While Bath is by no means the most dangerous place in the UK to drive, the chronic congestion in and around the city is a risk factor, and it’s getting worse.
Bath is the 8th most congested city in the country, and the number of cars passing through the centre of Bath during rush hour is still increasing by more than 1% every year.
Congestion on this scale heightens the risks of being on the road in several ways. Drivers who get stuck in jams are prone to frustration and road rage, which increases the likelihood of their making bad decisions.
Drivers who are late for work are more likely to speed, and more likely to choose alternative “rat-run” routes along narrower roads where parked cars and pedestrians pose more of a risk.
It was to mitigate exactly this kind of risk that the council introduced a number of 20mph zones throughout the city in 2014 – but a study commissioned by the council last year appeared to find that in seven of the thirteen new zones, the number of people killed or seriously injured has actually risen.
This is in line with a national trend: some studies have found that both drivers and pedestrians are likely to be less cautious in a 20mph zone, relying on the speed limit to protect them. However, it’s worth noting that the Bath study’s findings have been vigorously disputed.
In other reports, the city has seen a 23% reduction in the overall level of casualties since the introduction of the new 20mph zones, something which the council’s report failed to acknowledge.
Nevertheless, if nothing else, the council’s study shows that attempts to reduce the risks associated with congestion in Bath have so far been only partially effective. If you drive in Bath on a regular basis, and especially if you’re out and about during rush hour, it’s as well to be aware of the heightened risk factor associated with Bath’s traffic.
Safety on the roads is particularly important at this time of year, as summer turns into autumn. According to one Legal Expert, road traffic accidents spike in autumn: the average increase is 15% over the spring and summer period.
However experienced you are on Bath’s roads, it’s worth brushing up on these road safety tips for the new season, to help protect both yourself and others on the road from potential accidents:
You might well think that dazzling summer days are a bigger risk to drivers, but actually it’s the autumn sun which kills more road-users – as many as 30 a year, on average. These accidents are more-than-usually fatal too, up to two times more likely to cause a death than accidents from other causes.
What makes the sun a particular threat in the autumn is the timing of its rise and set. For a long stretch during the autumn months, commuters have to contend with the sun during their morning and evening commutes, making it much more difficult to see clearly.
Fortunately, there are a number of things you can do to prepare yourself for the worst of the autumn glare. The beginning of autumn is a great time to give your windscreen a really thorough clean, inside and out.
In many cases, what reduces visibility on bright evenings is not the glare so much as haziness caused by the low light refracting through particles of dust and dirt on your windscreen. Now is also the time to get any chips or scratches on your windscreen fixed: they can cause the light to catch your eye. Check your wiper blades and replace them if they’re passed their best.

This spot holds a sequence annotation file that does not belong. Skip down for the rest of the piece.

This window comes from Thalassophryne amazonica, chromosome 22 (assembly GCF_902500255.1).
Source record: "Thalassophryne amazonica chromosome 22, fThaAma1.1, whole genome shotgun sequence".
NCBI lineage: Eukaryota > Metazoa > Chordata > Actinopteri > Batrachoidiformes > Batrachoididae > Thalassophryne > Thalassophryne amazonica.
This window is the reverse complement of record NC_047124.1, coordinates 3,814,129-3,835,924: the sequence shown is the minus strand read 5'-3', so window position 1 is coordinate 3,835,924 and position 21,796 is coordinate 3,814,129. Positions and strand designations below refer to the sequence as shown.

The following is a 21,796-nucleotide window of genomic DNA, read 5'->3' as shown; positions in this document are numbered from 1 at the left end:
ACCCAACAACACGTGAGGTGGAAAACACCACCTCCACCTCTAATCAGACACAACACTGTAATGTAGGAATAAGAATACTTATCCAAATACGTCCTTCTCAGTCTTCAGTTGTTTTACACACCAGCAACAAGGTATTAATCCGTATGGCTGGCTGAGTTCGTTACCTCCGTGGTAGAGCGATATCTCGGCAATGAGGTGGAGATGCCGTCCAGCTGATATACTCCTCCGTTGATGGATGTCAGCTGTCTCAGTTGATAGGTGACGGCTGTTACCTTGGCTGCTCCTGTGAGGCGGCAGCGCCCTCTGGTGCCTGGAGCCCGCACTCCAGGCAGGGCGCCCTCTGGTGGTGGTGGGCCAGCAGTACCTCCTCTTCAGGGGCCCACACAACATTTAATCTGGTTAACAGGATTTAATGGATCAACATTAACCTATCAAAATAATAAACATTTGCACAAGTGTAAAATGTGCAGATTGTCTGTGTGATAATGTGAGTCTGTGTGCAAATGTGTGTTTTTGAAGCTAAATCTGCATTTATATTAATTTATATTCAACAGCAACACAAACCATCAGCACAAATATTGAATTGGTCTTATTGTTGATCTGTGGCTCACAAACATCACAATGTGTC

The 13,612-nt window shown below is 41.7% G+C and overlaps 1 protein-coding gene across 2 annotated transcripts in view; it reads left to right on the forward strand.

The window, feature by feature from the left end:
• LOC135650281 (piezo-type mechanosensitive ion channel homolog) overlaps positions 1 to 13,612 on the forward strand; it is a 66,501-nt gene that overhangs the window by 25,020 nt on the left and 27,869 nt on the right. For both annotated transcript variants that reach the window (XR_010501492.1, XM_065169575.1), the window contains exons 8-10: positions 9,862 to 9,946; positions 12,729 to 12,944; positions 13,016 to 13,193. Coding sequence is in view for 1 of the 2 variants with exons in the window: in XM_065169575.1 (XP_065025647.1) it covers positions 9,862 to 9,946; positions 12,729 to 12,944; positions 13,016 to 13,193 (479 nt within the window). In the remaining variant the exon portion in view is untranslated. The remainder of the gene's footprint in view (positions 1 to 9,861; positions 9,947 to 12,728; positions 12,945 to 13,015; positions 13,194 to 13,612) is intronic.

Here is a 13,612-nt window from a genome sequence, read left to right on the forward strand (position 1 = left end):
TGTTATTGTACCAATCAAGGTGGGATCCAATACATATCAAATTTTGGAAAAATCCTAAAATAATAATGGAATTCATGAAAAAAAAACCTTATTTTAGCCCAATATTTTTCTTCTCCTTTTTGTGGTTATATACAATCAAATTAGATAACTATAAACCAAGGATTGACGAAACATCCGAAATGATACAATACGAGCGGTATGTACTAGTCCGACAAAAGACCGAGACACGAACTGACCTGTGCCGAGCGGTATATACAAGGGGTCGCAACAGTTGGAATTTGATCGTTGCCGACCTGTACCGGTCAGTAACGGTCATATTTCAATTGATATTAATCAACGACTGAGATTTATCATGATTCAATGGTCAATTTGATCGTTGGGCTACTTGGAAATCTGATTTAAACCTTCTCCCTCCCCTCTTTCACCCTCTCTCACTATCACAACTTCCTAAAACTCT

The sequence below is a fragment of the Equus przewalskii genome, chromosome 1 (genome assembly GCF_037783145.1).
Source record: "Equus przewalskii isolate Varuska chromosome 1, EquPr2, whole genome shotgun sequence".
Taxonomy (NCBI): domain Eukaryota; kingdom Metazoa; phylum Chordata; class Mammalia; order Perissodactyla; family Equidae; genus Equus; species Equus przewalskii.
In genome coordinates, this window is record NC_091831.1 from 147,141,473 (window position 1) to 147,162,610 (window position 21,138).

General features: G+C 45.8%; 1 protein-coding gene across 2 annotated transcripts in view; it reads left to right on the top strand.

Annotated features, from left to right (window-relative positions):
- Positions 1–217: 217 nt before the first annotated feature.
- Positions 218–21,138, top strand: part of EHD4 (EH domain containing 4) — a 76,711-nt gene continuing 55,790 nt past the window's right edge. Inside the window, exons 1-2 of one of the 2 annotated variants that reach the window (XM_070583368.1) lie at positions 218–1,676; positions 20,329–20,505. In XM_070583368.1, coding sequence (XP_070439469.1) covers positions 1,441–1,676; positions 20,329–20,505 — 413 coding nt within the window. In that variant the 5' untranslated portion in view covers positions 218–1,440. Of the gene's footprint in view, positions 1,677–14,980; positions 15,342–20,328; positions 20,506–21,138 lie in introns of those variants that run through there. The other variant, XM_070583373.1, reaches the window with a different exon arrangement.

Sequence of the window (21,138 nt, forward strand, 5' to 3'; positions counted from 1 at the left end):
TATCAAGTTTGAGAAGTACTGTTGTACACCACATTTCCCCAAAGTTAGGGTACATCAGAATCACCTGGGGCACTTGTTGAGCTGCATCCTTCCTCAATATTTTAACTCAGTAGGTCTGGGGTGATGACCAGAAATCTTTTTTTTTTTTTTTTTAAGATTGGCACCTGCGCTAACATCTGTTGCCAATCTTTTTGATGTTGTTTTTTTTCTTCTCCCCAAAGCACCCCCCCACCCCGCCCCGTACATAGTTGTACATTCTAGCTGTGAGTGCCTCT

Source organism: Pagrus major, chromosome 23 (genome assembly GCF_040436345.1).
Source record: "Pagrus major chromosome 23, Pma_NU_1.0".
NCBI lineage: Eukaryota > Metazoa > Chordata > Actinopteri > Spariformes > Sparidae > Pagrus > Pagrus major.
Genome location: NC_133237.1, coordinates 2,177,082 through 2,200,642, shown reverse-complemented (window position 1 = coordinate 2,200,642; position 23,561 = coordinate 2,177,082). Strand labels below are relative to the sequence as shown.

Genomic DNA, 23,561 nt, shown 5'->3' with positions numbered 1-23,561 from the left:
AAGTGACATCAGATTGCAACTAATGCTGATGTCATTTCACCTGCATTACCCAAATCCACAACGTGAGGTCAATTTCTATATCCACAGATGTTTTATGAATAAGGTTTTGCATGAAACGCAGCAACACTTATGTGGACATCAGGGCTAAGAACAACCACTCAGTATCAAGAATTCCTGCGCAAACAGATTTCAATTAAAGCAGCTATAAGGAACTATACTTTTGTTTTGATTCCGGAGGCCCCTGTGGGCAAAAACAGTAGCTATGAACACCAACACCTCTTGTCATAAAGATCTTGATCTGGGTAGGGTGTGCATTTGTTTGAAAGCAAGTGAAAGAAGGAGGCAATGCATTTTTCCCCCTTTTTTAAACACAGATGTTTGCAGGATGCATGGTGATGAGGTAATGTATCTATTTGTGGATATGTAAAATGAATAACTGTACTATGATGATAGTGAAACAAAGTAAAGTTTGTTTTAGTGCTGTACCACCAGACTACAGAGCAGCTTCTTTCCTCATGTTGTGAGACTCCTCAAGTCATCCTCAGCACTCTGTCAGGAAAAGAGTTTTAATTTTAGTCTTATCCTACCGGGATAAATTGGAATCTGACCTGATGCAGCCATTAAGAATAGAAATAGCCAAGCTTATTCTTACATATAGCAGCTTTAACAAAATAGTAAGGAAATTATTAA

Water left on the windscreen is another dangerous source of glints and glare. It’s also a good idea to keep a pair of sunglasses in your car. When the sun’s low, sunglasses are an essential piece of safety equipment.
On Bath’s congested roads it’s especially important to remember that if the sun is dazzling you, it’s probably also dazzling the drivers behind you. If the sun’s behind you, oncoming drivers might have difficulty spotting you. Use your headlights if you’re worried about not being spotted.
Stay clear of deer
Autumn increases another big risk to UK traffic: deer collisions. Deer are involved in nearly 75,000 accidents a year, and that figure has been steadily rising over the last ten years. It’s no surprise: the number of deer in the UK has doubled during the same period.
Again the heightened risk in autumn is due in part to the low sun coinciding with rush hour: deer are always most active at dawn and dusk. However, for the UK’s largest deer species, autumn is also mating season. From October to mid-November, male deer fight one another and chase female deer in a state of high passion. They’re not looking both ways before they cross.
The Bath parliamentary constituency has one of the highest rates of deer-related accidents in the country. The risk of deer collision is highest on rural roads, but as deer populations grow the animals are found more and more frequently even on the fringes of cities.
Observe signs that indicate a wildlife crossing, but also keep an eye out for other signs. If you see one deer, slow down. There’s almost certainly another: deer rarely travel alone. Many drivers avoid one deer only to hit a second, thinking the risk has passed.
Watch the clock
Accidents increase by an average of 10% in the four weeks after the clocks go back. For those who are on the roads between 5pm and 8pm, when it’s suddenly both dark and busy, the risk rises to 30%.
Pedestrians are more likely to engage in risky behaviour when they’re walking home after a hard day at work or school, so they pose a greater threat to drivers as well. Be extra careful to observe basic road safety in the month or so after the clocks change.
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